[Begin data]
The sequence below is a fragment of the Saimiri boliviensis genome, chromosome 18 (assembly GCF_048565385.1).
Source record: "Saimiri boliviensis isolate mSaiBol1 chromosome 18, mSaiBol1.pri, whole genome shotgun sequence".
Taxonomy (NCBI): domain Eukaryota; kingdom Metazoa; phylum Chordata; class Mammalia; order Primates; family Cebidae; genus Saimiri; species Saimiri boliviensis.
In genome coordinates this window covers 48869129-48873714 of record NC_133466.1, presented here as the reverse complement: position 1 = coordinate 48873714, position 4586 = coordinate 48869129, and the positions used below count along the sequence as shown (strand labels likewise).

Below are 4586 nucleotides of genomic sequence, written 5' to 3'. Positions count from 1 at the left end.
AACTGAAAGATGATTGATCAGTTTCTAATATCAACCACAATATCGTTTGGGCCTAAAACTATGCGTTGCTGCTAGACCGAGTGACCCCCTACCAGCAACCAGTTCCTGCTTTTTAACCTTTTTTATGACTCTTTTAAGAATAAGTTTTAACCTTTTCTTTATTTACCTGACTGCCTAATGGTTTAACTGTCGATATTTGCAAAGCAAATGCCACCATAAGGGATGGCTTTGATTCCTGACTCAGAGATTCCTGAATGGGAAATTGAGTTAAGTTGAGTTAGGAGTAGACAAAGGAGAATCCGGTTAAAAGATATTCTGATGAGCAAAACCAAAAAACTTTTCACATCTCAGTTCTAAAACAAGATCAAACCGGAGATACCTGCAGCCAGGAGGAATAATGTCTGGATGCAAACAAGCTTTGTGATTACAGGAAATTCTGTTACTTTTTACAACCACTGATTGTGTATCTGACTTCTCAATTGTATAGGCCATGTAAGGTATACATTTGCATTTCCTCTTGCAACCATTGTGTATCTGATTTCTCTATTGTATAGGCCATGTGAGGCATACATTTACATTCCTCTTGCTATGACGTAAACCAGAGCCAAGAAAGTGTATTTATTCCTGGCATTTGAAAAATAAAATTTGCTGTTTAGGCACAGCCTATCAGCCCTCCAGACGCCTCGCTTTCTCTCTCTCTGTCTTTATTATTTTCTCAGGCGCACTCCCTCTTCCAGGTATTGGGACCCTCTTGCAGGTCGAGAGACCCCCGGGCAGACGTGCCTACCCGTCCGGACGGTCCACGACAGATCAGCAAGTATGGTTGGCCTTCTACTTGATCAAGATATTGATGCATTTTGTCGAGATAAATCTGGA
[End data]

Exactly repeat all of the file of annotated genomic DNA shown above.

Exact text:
The sequence below is a fragment of the Saimiri boliviensis genome, chromosome 18 (assembly GCF_048565385.1).
Source record: "Saimiri boliviensis isolate mSaiBol1 chromosome 18, mSaiBol1.pri, whole genome shotgun sequence".
Taxonomy (NCBI): domain Eukaryota; kingdom Metazoa; phylum Chordata; class Mammalia; order Primates; family Cebidae; genus Saimiri; species Saimiri boliviensis.
In genome coordinates this window covers 48869129-48873714 of record NC_133466.1, presented here as the reverse complement: position 1 = coordinate 48873714, position 4586 = coordinate 48869129, and the positions used below count along the sequence as shown (strand labels likewise).

Below are 4586 nucleotides of genomic sequence, written 5' to 3'. Positions count from 1 at the left end.
AACTGAAAGATGATTGATCAGTTTCTAATATCAACCACAATATCGTTTGGGCCTAAAACTATGCGTTGCTGCTAGACCGAGTGACCCCCTACCAGCAACCAGTTCCTGCTTTTTAACCTTTTTTATGACTCTTTTAAGAATAAGTTTTAACCTTTTCTTTATTTACCTGACTGCCTAATGGTTTAACTGTCGATATTTGCAAAGCAAATGCCACCATAAGGGATGGCTTTGATTCCTGACTCAGAGATTCCTGAATGGGAAATTGAGTTAAGTTGAGTTAGGAGTAGACAAAGGAGAATCCGGTTAAAAGATATTCTGATGAGCAAAACCAAAAAACTTTTCACATCTCAGTTCTAAAACAAGATCAAACCGGAGATACCTGCAGCCAGGAGGAATAATGTCTGGATGCAAACAAGCTTTGTGATTACAGGAAATTCTGTTACTTTTTACAACCACTGATTGTGTATCTGACTTCTCAATTGTATAGGCCATGTAAGGTATACATTTGCATTTCCTCTTGCAACCATTGTGTATCTGATTTCTCTATTGTATAGGCCATGTGAGGCATACATTTACATTCCTCTTGCTATGACGTAAACCAGAGCCAAGAAAGTGTATTTATTCCTGGCATTTGAAAAATAAAATTTGCTGTTTAGGCACAGCCTATCAGCCCTCCAGACGCCTCGCTTTCTCTCTCTCTGTCTTTATTATTTTCTCAGGCGCACTCCCTCTTCCAGGTATTGGGACCCTCTTGCAGGTCGAGAGACCCCCGGGCAGACGTGCCTACCCGTCCGGACGGTCCACGACAGATCAGCAAGTATGGTTGGCCTTCTACTTGATCAAGATATTGATGCATTTTGTCGAGATAAATCTGGA